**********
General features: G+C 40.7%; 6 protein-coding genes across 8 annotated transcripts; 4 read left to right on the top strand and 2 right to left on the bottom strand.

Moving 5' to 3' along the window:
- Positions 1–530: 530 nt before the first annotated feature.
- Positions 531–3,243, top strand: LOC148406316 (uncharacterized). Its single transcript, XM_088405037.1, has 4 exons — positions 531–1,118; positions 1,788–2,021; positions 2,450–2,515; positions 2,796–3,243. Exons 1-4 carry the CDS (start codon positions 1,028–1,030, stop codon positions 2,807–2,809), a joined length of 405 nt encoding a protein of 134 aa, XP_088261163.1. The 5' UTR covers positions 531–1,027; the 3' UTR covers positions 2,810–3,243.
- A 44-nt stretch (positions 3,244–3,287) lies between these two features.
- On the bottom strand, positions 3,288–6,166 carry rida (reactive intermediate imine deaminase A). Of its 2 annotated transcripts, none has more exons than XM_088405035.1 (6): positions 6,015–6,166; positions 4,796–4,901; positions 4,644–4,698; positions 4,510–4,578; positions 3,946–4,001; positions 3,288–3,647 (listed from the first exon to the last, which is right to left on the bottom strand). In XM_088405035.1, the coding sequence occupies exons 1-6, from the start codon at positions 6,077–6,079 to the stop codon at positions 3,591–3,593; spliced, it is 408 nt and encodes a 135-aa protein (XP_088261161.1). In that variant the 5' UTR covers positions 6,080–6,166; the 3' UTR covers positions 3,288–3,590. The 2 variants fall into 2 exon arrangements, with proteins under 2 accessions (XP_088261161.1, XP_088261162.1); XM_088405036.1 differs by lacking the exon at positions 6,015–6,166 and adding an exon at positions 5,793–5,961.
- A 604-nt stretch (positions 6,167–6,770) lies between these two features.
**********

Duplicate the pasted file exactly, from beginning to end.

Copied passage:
General features: G+C 40.7%; 6 protein-coding genes across 8 annotated transcripts; 4 read left to right on the top strand and 2 right to left on the bottom strand.

Moving 5' to 3' along the window:
- Positions 1–530: 530 nt before the first annotated feature.
- Positions 531–3,243, top strand: LOC148406316 (uncharacterized). Its single transcript, XM_088405037.1, has 4 exons — positions 531–1,118; positions 1,788–2,021; positions 2,450–2,515; positions 2,796–3,243. Exons 1-4 carry the CDS (start codon positions 1,028–1,030, stop codon positions 2,807–2,809), a joined length of 405 nt encoding a protein of 134 aa, XP_088261163.1. The 5' UTR covers positions 531–1,027; the 3' UTR covers positions 2,810–3,243.
- A 44-nt stretch (positions 3,244–3,287) lies between these two features.
- On the bottom strand, positions 3,288–6,166 carry rida (reactive intermediate imine deaminase A). Of its 2 annotated transcripts, none has more exons than XM_088405035.1 (6): positions 6,015–6,166; positions 4,796–4,901; positions 4,644–4,698; positions 4,510–4,578; positions 3,946–4,001; positions 3,288–3,647 (listed from the first exon to the last, which is right to left on the bottom strand). In XM_088405035.1, the coding sequence occupies exons 1-6, from the start codon at positions 6,077–6,079 to the stop codon at positions 3,591–3,593; spliced, it is 408 nt and encodes a 135-aa protein (XP_088261161.1). In that variant the 5' UTR covers positions 6,080–6,166; the 3' UTR covers positions 3,288–3,590. The 2 variants fall into 2 exon arrangements, with proteins under 2 accessions (XP_088261161.1, XP_088261162.1); XM_088405036.1 differs by lacking the exon at positions 6,015–6,166 and adding an exon at positions 5,793–5,961.
- A 604-nt stretch (positions 6,167–6,770) lies between these two features.